Jan 30, 2023
Tax Cuts, Factory Incentives: What to Watch for in India Budget
(Bloomberg) -- India’s budget on Wednesday will test the government’s resolve to stay fiscally prudent as expectations of lower taxes, wider social security net and further boost to production gather steam before national elections.
Finance Minister Nirmala Sitharaman may tweak income-tax slabs to provide relief to the nation’s vast middle class and increase spend on the poor through programs such as rural jobs, while ramping up financial incentives for local manufacturing, according to economists and reports in local media.
Social welfare programs would get “appropriate” allocation as “the gap between have and have nots has widened,” said India Ratings & Research Pvt. economist Devendra Kumar Pant. Inflation has eroded spending power and relief in tax “can provide the much-needed thrust to the consumption demand.”
Prime Minister Narendra Modi’s final full-year spending plan before 2024 polls comes amid rising interest rates and slowing global growth, which could make him desist from outright populism. Economists in a Bloomberg survey see fiscal deficit narrowing to 5.9% of gross domestic product, from 6.4% this year, needing another year of record borrowing.
India will focus on rebuilding fiscal space lost during the pandemic to counter new risks from a challenging global environment, the finance ministry said in its Economic Survey Tuesday, pegging economic growth of 6.5% next year.
While markets will be closely watching for the budget speech at 11 a.m. local time to see what Asia’s third-biggest economy has in store for investors, US short seller Hindenburg’s scathing report on billionaire Gautam Adani’s conglomerate has also put spotlight on the country, and the issue may reverberate in the budget session of parliament.
Here are some of the measures to look out for in the budget:
Sitharaman’s recent comments on knowing the “pressures of the middle class” have added to speculation she would put some money in the pockets of taxpayers. But there are no free lunches. “Any tinkering with rates at the lower income brackets will be compensated by increasing the cess/surcharge for the upper income brackets,” Yes Bank economists led by Indranil Pan said, projecting a 15% rise in tax receipts next year.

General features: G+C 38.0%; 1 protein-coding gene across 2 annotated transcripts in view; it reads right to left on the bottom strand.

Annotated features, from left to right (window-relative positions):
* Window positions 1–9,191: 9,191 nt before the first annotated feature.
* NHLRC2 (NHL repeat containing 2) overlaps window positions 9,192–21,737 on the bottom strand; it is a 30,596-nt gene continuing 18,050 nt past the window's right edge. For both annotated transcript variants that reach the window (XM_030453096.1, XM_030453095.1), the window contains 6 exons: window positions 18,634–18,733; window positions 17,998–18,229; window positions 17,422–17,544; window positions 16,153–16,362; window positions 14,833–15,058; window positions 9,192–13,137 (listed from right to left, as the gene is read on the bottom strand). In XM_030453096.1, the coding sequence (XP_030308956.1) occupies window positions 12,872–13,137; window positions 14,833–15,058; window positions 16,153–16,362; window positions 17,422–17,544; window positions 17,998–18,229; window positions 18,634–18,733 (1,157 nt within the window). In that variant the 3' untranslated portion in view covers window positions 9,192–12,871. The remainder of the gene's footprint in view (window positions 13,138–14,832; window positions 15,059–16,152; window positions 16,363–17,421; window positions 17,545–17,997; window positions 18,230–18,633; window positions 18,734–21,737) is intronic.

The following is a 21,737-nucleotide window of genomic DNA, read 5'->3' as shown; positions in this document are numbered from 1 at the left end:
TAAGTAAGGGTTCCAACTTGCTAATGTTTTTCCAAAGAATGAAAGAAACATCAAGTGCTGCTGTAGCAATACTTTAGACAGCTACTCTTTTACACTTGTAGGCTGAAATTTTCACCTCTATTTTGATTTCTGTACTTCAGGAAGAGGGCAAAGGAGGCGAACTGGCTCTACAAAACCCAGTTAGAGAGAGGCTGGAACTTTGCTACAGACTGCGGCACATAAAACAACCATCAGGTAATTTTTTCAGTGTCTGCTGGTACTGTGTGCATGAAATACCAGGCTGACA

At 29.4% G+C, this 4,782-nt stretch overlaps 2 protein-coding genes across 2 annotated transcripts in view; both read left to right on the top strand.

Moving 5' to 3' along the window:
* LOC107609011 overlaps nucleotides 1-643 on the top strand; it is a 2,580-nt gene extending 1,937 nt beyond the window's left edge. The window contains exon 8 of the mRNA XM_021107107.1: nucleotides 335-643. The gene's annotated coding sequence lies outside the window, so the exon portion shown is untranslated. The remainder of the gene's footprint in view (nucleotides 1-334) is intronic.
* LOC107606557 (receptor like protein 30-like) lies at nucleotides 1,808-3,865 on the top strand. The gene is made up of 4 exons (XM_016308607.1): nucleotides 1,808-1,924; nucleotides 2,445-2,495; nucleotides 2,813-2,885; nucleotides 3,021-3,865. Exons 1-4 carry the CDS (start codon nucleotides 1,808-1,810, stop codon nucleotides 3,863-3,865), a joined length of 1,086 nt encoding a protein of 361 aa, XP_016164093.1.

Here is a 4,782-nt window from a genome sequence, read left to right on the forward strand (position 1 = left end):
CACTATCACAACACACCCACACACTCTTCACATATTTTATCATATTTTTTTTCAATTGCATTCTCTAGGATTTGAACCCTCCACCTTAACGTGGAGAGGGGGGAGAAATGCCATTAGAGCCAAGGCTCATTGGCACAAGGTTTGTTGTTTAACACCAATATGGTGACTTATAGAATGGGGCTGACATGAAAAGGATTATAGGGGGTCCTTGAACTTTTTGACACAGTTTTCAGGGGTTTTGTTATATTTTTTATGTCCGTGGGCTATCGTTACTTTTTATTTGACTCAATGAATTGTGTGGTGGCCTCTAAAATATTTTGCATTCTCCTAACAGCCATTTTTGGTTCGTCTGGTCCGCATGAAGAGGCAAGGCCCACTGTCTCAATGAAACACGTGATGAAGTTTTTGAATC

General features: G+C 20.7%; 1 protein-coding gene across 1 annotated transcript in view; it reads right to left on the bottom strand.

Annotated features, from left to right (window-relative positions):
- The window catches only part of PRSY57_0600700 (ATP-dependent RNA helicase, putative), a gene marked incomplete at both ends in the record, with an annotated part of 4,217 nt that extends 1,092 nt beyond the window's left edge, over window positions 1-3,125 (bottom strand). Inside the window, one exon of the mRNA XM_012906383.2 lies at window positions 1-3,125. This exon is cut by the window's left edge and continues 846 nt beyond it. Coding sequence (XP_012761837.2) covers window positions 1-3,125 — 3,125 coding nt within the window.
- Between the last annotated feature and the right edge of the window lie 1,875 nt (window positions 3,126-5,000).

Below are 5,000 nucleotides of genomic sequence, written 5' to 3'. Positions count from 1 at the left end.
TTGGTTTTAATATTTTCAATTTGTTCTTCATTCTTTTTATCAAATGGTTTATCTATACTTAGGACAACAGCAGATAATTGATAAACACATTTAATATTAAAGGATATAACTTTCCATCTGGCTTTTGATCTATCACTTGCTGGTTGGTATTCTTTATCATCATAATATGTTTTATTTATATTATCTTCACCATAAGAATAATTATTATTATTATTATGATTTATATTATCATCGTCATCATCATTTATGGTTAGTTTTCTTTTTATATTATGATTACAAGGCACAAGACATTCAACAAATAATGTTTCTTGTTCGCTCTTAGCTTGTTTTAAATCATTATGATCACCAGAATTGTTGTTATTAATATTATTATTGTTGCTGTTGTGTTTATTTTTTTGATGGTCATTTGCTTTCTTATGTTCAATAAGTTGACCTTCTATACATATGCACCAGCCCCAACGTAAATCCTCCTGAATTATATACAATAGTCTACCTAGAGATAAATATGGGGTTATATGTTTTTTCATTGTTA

She may also raise import duties on items such as private jets, helicopters, high-end electronic items and jewelery to encourage domestic manufacturing, according to The Economic Times.
India’s jobless rate jumped to a 16-month high of 8.3% last month, underscoring the challenge to create jobs for the world’s biggest population. DBS Group economist Radhika Rao sees the spend on rural job guarantee topping this year’s allocation of 730 billion rupees ($9 billion), with crop insurance, rural road infrastructure and low-cost housing also getting attention.
India’s world-beating growth masks rising inequality with 21 wealthiest billionaires possessing more wealth than 700 million Indians, according to Oxfam India. The budget may widen the ambit of small savings plans for the elderly and the girl child, said Soumya Kanti Ghosh, an economist with State Bank of India.
With India positioning itself as an alternative to China in the global supply chain, manufacturers willing to set up factories in the country expect more financial benefits from the government. The budget may see production-linked incentives getting extended to sectors such as shipping containers and toys, according to Hindustan Times.
Strategies can be finetuned to provide a push to manufacturing activities and employment generation through deepening and widening of output-linked benefits, Yes Bank analysts said.
--With assistance from Rakesh Sharma, Sudhi Ranjan Sen, Preeti Singh, Sankalp Phartiyal, Sidhartha Shukla, Akshay Chinchalkar, Menaka Doshi and Kai Schultz.
(Updates with details from Tuesday’s Economic Survey in fifth paragraph.)
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